And then God answered: “Write this.
Write what you see.
Write it out in big block letters
so that it can be read on the run.”
Habakkuk 2:2 MSG
On my past blogs, I have shared samples of some of the stories I have written for my family. After my grandmothers’ passing, I realized much of their legacy would be lost if someone didn’t document their stories. The great-great-grandbabies being born now might never know how our family came to Christ. I wanted to document as much of it as I could.
I’d like to point out that you don’t have to be a Karen Kingsbury to write your family’s story. Just start writing. Don’t dwell too much on proper language mechanics. Just get your story on paper. There are people with large gifts of writing who can help you bring your story to life. The main thing is for you to dust off your keyboard or pick up your pen and get busy writing. Your family will thank you.
After a loved one has died, I’ve never heard adult children say, “They wrote down too many things. I don’t have time to read all the stories they jotted down.” But I have heard many of them say, “Oh, I wish I would have had my grandmother write down that funny story or favorite recipe. Man, I’d give anything to ask Grandma about that!”
You have a story and even possibly a book inside you. Don’t listen to anyone or anything that tries to insinuate you are not smart enough! Time is marching on. Soon it will be too late. Begin today. Your family will be very thankful for the gift you’ve left for them. Get in your “write” mind today.
I would like to share my great-grandmother’s testimony with you. Six generations have been influenced for Jesus because of her choice to follow Christ. One woman, one choice, and six generations! Amazing, isn’t it? I hope you enjoy the story of my great-grandmother Ada Stillion.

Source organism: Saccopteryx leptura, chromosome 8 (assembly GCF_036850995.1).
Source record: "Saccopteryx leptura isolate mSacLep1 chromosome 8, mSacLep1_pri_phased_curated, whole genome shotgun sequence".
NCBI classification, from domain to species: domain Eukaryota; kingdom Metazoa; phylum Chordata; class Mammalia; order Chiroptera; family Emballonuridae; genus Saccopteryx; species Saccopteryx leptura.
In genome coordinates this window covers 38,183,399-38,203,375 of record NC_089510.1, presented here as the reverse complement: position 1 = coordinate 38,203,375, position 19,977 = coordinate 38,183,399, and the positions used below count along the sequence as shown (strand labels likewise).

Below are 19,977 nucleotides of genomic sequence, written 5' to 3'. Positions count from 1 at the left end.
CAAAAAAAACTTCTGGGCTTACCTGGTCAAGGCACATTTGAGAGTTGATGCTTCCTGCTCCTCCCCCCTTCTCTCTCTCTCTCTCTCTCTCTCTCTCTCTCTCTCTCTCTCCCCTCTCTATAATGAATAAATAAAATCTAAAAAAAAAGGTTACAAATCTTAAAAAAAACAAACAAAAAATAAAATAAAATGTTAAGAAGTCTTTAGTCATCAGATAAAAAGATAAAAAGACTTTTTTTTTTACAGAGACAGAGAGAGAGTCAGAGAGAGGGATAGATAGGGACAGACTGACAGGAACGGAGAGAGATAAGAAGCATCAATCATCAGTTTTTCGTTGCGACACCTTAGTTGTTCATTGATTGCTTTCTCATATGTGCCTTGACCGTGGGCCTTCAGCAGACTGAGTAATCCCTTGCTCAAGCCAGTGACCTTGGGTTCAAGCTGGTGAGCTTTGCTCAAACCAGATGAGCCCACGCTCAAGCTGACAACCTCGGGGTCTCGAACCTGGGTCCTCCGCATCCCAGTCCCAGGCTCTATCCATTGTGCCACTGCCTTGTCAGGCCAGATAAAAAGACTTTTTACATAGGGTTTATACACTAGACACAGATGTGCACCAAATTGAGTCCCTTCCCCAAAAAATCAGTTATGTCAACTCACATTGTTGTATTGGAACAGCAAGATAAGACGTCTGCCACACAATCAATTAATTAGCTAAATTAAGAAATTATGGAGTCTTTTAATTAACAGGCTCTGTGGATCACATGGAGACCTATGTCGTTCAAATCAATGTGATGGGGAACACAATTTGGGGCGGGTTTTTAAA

One Woman, One Choice, Six Generations
Ada poured the last few drops of the bottle of rubbing alcohol into her cup of coffee. Taking a big gulp, she growled at her husband, “Ed, we’re out of moonshine, and I’ve used the last of my rubbing alcohol to stop these tremors!”
Edward hissed back, “Addie, you best get on down to your brother Mel’s house and get us some more brew. We’re low on cash, and if we could do some bootlegging, it might help get us caught up.”
Ada’s brother lived in Metropolis, Illinois, eight hours away from the small town in Iowa where Ada’s family lived. Every few months Ada and her daughter, Nettie, would take a trip to load up on some of Kentucky’s white lightning. They would bring some home and sell most of it to their kinfolks, who were slaves to whiskey too, but this trip God had something else planned for forty-five-year-old Ada Stillion, something that would change her life forever.
“Mel, it’s so good to see you!” Ada cooed as she hugged her older brother.
“Ada!” Mel exclaimed. “So much has happened to my family since we last saw you.”
“You got any good whiskey?” Ada asked. “I’m spitting cotton. Let’s sit down and have a stiff drink and then you can tell me all about it.”